Our CRE criteria apply to the analysis of diversified European covered bond asset pools that consist partly or wholly of CRE mortgage loans. The criteria consider CRE assets to have a higher potential probability of default (base default frequency; BDF) and higher losses (weighted-average loss severity; WALS) due to higher market value decline (MVD) assumptions in the event of a default. We also consider the servicing of such assets to be more expensive and the haircut to liquidize such assets to be higher than for residential real estate.
These factors affect the level of overcollateralization necessary for the ratings. Base assumptions for expected default and MVDs are markedly higher than the assumptions for residential mortgages. Given our criteria's markedly higher levels of MVD assumptions, we do not further adjust valuations, as we believe these assumptions account for valuation volatility.
The main factors affecting our assessment of potential asset performance are LTV, property type, industry, location, and concentration risk. Chart 2 displays the increased expected loss depending on level of real estate exposure in covered bond programs rated by S&P Global Ratings. Some issuers have larger CRE exposures without an increase in expected losses due to lower LTVs or a focus on lower risk housing associations.
Covered Bonds With The Largest Commercial Real Estate Exposure
The total volume of CRE assets does not necessarily speak to the overall credit risk of a covered bond program. Often the main asset type securing covered bonds remain single family housing, apartments, or holiday homes. The percentage of CRE assets differs significantly from program to program but also between jurisdictions (see chart 3). Given the higher cyclicality of CRE, even lower levels of CRE exposure have the potential to affect overall credit performance.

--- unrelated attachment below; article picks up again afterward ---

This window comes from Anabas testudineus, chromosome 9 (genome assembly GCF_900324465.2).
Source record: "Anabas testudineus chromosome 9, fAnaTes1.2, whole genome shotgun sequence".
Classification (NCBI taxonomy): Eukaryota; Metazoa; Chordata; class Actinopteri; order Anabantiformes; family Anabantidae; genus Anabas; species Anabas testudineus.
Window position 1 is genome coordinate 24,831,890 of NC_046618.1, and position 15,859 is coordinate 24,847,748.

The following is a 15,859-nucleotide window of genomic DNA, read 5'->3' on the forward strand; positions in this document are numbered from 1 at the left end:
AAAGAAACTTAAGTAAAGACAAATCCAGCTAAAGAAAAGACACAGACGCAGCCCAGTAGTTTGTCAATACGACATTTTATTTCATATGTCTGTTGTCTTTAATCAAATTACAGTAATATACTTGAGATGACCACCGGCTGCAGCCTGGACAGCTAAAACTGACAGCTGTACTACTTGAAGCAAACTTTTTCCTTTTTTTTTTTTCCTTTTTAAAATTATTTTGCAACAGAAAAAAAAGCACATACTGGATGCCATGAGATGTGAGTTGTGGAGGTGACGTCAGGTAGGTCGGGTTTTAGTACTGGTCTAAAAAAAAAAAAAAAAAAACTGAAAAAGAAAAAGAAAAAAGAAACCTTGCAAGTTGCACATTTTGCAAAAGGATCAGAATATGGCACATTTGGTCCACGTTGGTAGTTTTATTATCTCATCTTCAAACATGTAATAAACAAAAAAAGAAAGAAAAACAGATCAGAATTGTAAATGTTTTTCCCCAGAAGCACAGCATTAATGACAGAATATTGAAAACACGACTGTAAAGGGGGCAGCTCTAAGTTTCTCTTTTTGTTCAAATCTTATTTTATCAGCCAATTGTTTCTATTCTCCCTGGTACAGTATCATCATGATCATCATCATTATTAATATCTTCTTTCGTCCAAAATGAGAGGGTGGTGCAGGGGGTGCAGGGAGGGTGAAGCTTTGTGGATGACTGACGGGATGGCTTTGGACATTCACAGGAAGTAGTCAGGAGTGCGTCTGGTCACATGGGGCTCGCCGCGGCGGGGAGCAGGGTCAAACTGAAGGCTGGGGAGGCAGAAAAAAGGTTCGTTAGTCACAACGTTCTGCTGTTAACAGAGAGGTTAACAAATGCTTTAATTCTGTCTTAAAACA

Characteristics Of The Main Covered Bond Jurisdictions With Commercial Real Estate
Generally, covered bond laws are modeled on Article 129 of the capital requirement regulation (CRR), with sets limits for CRE exposures, to allow their preferential capital treatment. In our view, the main strengths of the covered bonds remain the legal frameworks, which limit CRE's potential credit risks.
Significant CRE exposure is mainly a feature in long-established covered bond jurisdictions. Coincidentally, these markets--Denmark, Germany, and Spain--are also among the biggest issuers of covered bonds in Europe. Table 1 summarizes the main characteristics of these markets.
Commercial Real Estate Sector Outlooks
As mass vaccinations are becoming more widespread, the recovery might be faster than expected, while uncertainty remains for hotels due to travel restrictions, and offices due to subdued demand in most European markets. Please find all relevant research in the Related Research section.
Germany--CRE Is The Name Of The Game
The business model of several German issuers is mainly based on CRE financed by the issuance of covered bonds. A significant number of issuers have diversified geographically outside Germany. Issuers remove nonperforming loans (NPLs) from the cover pool, which ensures relatively low NPL levels as long as the issuer can support the cover pool.
Top three German covered bond issuers with CRE exposure
Denmark--Mortgages Matching The Covered Bond